German police tackle social media hate speech with series of raids


German police have carried out raids on 60 addresses, targeting those suspected of posting hate content on social media sites including Facebook and Twitter.

The series of coordinated raids across the country aimed to tackle what police described as a "substantial rise in verbal vandalism" and is the first time authorities have acted in such a way.

Holger Munch, president of the Bundeskriminalamt (BKA), Germany's federal criminal police authority, said the action "makes it clear that police authorities of the federal and state governments act firmly against hate and incitement on the internet."

Typical crimes included "glorification of Nazism [and] xenophobic, anti-Semitic and other right-wing extremism" which, according to Munch has increased significantly in the wake of the European refugee crisis.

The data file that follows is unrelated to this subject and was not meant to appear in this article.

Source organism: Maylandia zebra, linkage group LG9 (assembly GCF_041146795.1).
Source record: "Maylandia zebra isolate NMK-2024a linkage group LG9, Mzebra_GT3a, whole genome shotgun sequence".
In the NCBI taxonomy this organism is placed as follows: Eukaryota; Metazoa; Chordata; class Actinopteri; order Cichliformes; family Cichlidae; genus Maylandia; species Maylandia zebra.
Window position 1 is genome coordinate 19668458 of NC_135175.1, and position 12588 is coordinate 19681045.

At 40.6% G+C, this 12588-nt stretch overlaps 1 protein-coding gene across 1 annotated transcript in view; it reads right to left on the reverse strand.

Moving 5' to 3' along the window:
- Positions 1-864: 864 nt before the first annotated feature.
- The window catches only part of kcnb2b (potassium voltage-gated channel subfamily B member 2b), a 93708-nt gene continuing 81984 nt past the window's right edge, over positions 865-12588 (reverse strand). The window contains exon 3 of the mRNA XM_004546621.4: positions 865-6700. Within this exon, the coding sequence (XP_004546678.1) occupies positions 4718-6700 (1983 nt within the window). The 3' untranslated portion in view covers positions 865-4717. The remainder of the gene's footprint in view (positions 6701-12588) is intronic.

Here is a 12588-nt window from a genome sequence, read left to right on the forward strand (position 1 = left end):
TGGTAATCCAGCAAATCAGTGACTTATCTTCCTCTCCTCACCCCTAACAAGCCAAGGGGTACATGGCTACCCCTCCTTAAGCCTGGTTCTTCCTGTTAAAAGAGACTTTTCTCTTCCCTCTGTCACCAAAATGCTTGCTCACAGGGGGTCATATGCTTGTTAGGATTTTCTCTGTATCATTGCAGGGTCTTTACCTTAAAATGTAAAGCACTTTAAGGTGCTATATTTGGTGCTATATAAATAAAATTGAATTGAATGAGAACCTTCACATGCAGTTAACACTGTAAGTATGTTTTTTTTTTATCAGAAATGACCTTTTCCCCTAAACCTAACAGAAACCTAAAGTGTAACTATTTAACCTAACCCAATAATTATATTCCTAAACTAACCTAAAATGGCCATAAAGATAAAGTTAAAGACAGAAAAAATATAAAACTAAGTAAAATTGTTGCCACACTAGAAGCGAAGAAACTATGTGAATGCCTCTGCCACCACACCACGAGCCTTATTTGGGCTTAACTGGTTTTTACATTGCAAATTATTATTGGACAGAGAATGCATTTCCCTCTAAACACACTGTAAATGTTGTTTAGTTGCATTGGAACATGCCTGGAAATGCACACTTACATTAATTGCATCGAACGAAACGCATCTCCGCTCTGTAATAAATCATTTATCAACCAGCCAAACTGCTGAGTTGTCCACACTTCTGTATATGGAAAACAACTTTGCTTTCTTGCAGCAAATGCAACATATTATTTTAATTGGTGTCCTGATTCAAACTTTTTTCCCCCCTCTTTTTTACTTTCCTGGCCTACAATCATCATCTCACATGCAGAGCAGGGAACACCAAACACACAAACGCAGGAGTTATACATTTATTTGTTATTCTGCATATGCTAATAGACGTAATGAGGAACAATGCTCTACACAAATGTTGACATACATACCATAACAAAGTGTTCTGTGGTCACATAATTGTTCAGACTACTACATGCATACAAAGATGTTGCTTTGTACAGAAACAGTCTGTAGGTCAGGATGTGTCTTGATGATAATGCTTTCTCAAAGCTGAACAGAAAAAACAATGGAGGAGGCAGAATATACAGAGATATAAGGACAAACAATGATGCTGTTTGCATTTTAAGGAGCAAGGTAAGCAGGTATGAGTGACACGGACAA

"Attacks of refugee shelters are often the result of radicalisation which begins in social networks," he added.

In Germany Facebook, Twitter and Google have all been criticised for failing to remove hate speech. Pressure from the German authorities led the firms to agree to delete hate speech within 24 hours at the end of last year.

Facebook also agreed to work with multimedia services to solve the problem; launch a task force to deal with the issue and to work with experts to develop ways to combat racism through discussions on social media.

The raids took place across 14 German provinces and involved 25 different police departments.

Under German law a person can be jailed for up to five years for inciting "hatred against a national, racial, religious group or group defined by their ethnic origins."

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